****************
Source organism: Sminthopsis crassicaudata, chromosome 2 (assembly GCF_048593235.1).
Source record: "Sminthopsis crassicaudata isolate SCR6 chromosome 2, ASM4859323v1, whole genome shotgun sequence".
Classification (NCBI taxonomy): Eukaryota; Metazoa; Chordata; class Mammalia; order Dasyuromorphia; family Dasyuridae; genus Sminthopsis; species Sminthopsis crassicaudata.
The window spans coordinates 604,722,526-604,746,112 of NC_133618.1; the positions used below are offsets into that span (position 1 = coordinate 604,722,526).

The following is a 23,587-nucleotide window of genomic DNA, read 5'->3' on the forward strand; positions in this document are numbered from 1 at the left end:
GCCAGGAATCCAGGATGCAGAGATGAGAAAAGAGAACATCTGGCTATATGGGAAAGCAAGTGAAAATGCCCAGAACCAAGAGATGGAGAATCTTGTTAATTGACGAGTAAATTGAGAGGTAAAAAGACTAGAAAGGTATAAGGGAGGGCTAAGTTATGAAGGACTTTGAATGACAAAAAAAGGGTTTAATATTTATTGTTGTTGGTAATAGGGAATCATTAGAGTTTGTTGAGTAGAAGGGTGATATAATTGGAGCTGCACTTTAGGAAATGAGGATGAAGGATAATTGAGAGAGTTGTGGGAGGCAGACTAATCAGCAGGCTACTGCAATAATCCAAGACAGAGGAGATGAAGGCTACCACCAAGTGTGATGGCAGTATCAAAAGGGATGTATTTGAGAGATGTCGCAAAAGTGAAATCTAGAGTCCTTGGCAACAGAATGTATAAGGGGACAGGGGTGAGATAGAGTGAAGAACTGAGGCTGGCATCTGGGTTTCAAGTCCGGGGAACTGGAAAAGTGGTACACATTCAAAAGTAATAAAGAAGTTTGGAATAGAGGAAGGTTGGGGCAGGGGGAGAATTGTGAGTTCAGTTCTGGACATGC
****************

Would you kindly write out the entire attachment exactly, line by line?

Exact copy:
Source organism: Sminthopsis crassicaudata, chromosome 2 (assembly GCF_048593235.1).
Source record: "Sminthopsis crassicaudata isolate SCR6 chromosome 2, ASM4859323v1, whole genome shotgun sequence".
Classification (NCBI taxonomy): Eukaryota; Metazoa; Chordata; class Mammalia; order Dasyuromorphia; family Dasyuridae; genus Sminthopsis; species Sminthopsis crassicaudata.
The window spans coordinates 604,722,526-604,746,112 of NC_133618.1; the positions used below are offsets into that span (position 1 = coordinate 604,722,526).

The following is a 23,587-nucleotide window of genomic DNA, read 5'->3' on the forward strand; positions in this document are numbered from 1 at the left end:
GCCAGGAATCCAGGATGCAGAGATGAGAAAAGAGAACATCTGGCTATATGGGAAAGCAAGTGAAAATGCCCAGAACCAAGAGATGGAGAATCTTGTTAATTGACGAGTAAATTGAGAGGTAAAAAGACTAGAAAGGTATAAGGGAGGGCTAAGTTATGAAGGACTTTGAATGACAAAAAAAGGGTTTAATATTTATTGTTGTTGGTAATAGGGAATCATTAGAGTTTGTTGAGTAGAAGGGTGATATAATTGGAGCTGCACTTTAGGAAATGAGGATGAAGGATAATTGAGAGAGTTGTGGGAGGCAGACTAATCAGCAGGCTACTGCAATAATCCAAGACAGAGGAGATGAAGGCTACCACCAAGTGTGATGGCAGTATCAAAAGGGATGTATTTGAGAGATGTCGCAAAAGTGAAATCTAGAGTCCTTGGCAACAGAATGTATAAGGGGACAGGGGTGAGATAGAGTGAAGAACTGAGGCTGGCATCTGGGTTTCAAGTCCGGGGAACTGGAAAAGTGGTACACATTCAAAAGTAATAAAGAAGTTTGGAATAGAGGAAGGTTGGGGCAGGGGGAGAATTGTGAGTTCAGTTCTGGACATGC